The High Court has, in the impugned judgment, discussed these nuances and has also referred to the judgment in Uma Devi and held that the benefit of one-time measure suggested in that case could not be extended to the appellant because of the following reasons: "The Appellants clearly fall in the exception noticed in paragraph-53 of Umadevi (supra) as their claims were sub judice on the date the pronouncement of the Constitution Bench was made in view of pendency of C.W.J.C. No. 12235 of 2005 disposed subsequently on 29.08.2006. Such litigious continuation in employment stands excluded from the directions of Umadevi.
The Appellants claim to have been regularized within the staffing pattern. In our opinion, it is not the crux of the matter. The crucial question is if their initial appointment by the Managing Committee was in consonance with Article 14 of the Constitution of India by open advertisement and competitive merit selection. On account of various interpretations by more than one Bench of M.L. Kesari (supra) reference was made to the Full Bench. We have already noticed from the order refusing regularization dated 13.08.2003 that the appointment of the Appellants on daily wage was not in consonance with the law. The conclusion in Ram Sewak Yadav (supra) at paragraph 43 is as follows:
(A) Uma Devi (supra) prohibits regularization of daily wage, casual, ad-hoc, and temporary appointments, the period of service being irrelevant;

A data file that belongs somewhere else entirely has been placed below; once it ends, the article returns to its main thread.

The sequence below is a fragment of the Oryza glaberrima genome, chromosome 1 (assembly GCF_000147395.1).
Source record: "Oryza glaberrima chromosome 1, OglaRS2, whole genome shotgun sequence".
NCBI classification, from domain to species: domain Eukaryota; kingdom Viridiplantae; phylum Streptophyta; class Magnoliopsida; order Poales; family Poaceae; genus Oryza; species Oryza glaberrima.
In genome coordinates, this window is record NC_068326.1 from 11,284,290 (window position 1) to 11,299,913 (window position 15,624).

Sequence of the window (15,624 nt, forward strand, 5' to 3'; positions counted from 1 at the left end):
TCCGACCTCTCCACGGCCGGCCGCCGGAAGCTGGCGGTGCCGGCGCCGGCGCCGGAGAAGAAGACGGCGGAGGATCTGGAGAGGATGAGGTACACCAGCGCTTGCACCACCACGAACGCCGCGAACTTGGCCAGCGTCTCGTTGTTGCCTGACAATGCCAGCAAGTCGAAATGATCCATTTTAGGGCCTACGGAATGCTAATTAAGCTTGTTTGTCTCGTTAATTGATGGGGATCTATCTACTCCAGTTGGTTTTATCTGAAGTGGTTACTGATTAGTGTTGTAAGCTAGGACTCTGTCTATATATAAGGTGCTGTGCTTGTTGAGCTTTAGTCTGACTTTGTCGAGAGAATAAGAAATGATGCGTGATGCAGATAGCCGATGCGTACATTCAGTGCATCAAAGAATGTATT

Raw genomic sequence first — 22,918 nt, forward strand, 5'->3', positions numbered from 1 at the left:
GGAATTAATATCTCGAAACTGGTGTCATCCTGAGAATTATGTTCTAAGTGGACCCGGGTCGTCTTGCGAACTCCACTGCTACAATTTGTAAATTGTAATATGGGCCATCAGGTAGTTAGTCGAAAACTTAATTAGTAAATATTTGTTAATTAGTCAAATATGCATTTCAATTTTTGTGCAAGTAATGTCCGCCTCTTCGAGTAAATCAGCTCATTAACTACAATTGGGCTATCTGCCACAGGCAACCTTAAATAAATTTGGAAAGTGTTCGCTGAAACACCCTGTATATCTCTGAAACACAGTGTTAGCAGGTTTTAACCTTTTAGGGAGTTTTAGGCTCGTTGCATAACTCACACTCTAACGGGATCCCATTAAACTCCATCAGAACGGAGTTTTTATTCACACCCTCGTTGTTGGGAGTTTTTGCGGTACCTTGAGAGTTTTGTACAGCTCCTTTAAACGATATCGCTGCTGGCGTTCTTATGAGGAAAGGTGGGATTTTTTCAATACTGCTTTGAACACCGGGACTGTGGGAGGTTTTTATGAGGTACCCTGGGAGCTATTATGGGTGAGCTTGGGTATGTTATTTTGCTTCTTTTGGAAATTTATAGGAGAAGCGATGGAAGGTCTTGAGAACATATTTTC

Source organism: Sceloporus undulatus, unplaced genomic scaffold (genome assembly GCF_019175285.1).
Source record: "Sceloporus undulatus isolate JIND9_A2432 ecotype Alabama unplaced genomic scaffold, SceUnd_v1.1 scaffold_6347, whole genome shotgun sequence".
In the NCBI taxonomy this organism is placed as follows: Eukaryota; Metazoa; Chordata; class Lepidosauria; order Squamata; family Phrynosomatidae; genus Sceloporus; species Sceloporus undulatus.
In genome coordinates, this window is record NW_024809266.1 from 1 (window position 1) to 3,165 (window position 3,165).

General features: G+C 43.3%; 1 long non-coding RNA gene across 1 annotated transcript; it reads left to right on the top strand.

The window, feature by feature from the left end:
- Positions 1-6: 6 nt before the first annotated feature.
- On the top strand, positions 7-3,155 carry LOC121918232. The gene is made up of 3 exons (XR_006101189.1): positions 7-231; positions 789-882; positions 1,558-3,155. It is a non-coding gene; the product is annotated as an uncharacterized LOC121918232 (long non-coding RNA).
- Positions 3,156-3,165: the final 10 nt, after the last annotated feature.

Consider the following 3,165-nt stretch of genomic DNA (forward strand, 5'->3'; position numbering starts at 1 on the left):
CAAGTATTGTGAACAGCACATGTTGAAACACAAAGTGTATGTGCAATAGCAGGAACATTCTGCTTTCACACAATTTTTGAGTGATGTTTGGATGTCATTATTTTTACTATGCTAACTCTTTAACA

(B) An illegal appointment void ab initio made contrary to the mandate of Article 14 without open competitive selection cannot be regularized under any circumstances.
(C) Irregular appointments can be regularized if the appointment was made by an authority competent to do so, it was made on a vacant sanctioned post, in accordance with Article 14 of the Constitution with equal opportunity for participation to others eligible by competitive selection and the candidate possessed the eligibility qualifications for a regular appointment to the post.
(D) The appointment must not have been an individual favour doled out to the appointee alone and he person must have continued in service for over ten years without intervention of any court orders."
9. We are, thus, of the view that there is no merit in this appeal, which is accordingly dismissed.
.............................................J. (A.K. SIKRI)
.............................................J. (ASHOK BHUSHAN)
FEBRUARY 23, 2018.